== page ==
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“Free Prayer”

“Free Prayer”

Faith and Leadership has a new post by Lutheran Pastor Thomas Rusert recounting his experience of offering ‘Free Prayer” at local coffee shops.

That’s when I began wearing my clergy collar each Thursday and setting up at any one of my church’s dozen or so “satellite campuses” (i.e., the coffee shops where I typically run into several parishioners I’ve missed the previous Sunday morning). I bring with me a sign that says “Free Prayer,” with a quote at the bottom from Martin Luther: “Pray, and let God worry.”

And people stop to pray with me every time.

Like Ashes to Go, Rusert recounts encounters that can only be described as of the Spirit.

Death had hollowed out Amari’s spirit, and he had spoken about it to no one. “Then I read those words, ‘Free Prayer,’” he said, “and I couldn’t keep it in anymore.” It seemed that God had enacted a little apocalypse, an awakening, in Amari’s soul. And all I’d had to do at first was sit there.

Rusert admits that his Thursday prayer offerings in the community haven’t yet translated into new people on Sunday mornings.  Yet he also sees this as important for both the church’s mission and his own vocation.

God has been up to a lot in my life through this Free Prayer ministry. While it has done admittedly little to expand the ranks of my congregation, it has done much to expand my vocation to include the ranks upon ranks of God’s people I have never met who are searching for answers, waiting for comfort and willing to pray.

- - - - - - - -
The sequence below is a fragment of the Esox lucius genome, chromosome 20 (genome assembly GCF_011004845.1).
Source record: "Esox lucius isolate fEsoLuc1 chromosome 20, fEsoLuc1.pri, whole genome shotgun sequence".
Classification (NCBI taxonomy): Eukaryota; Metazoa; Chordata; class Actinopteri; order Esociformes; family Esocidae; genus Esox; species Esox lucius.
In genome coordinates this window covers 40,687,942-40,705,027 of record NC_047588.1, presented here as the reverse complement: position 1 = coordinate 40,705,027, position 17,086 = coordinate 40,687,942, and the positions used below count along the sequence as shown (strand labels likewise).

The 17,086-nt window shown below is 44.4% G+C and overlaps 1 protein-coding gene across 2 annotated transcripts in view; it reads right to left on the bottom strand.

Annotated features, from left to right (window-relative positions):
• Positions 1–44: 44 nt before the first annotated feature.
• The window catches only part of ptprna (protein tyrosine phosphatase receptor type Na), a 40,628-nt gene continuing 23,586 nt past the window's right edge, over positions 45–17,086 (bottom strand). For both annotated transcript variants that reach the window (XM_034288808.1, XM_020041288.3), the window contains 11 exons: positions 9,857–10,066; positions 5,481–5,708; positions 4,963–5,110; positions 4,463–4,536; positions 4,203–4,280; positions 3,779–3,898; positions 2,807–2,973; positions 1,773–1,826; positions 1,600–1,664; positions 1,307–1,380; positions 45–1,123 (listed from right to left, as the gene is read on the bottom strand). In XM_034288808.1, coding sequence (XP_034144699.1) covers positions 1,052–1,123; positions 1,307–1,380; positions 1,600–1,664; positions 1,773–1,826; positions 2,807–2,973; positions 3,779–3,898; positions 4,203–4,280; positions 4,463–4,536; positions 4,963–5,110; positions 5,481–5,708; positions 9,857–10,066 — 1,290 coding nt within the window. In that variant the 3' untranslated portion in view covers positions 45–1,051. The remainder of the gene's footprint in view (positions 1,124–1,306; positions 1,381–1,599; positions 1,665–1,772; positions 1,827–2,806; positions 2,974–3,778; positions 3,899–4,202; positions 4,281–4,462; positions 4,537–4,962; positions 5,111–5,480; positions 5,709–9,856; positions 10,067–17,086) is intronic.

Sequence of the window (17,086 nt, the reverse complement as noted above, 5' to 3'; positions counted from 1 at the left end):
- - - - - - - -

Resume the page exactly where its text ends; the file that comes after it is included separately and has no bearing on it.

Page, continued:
Though Rusert is Lutheran, his free prayer ministry beckons to a very Anglican understanding of the parish being a geographically defined place and not just members of a congregation.  Amid the competing demands of parish life, where does such ministry fit in?  How important is it relative to other ministries and activities?  Are there cultural factors at play here – how might this practice be adapted to different contexts?  Tell us what you think.

 

image from Thomas Rusert

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Marje Sullivan

Thank you for a wonderful ministry! Way to go, bringing the Church out to those in need!

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Leslie Marshall

Love the sign. I love seeing people around town that are not ashamed of the gospel. It blesses me.

The other night, I was outside serving dinner to homeless, we made a circle to begin our prayer. John (lives in the shelter) crossed the parking lot walking swiftly toward us. We asked him, 'would you like to pray with us?' 'Hell no.' he answered, and didn't break his stride.

It was actually pretty funny. I think he was just in a hurry.

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MaryLou Rupp

I really like the idea. The sign is certainly a springboard for conversation and its inviting. I'm reminder that Martin Luther suggested if you sin, sin boldly.

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Katrina Soto

I like this. It is high time we stop assessing our "success" by the number of people warming the pews.

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Sandra Koenig

I love this idea. I can see it outdoors, near places where people congregate. There's no need to be inside someone's business. I'm a layperson, but I would love to organize a weekly prayer thing with different clergy persons in my city. Something to think about.

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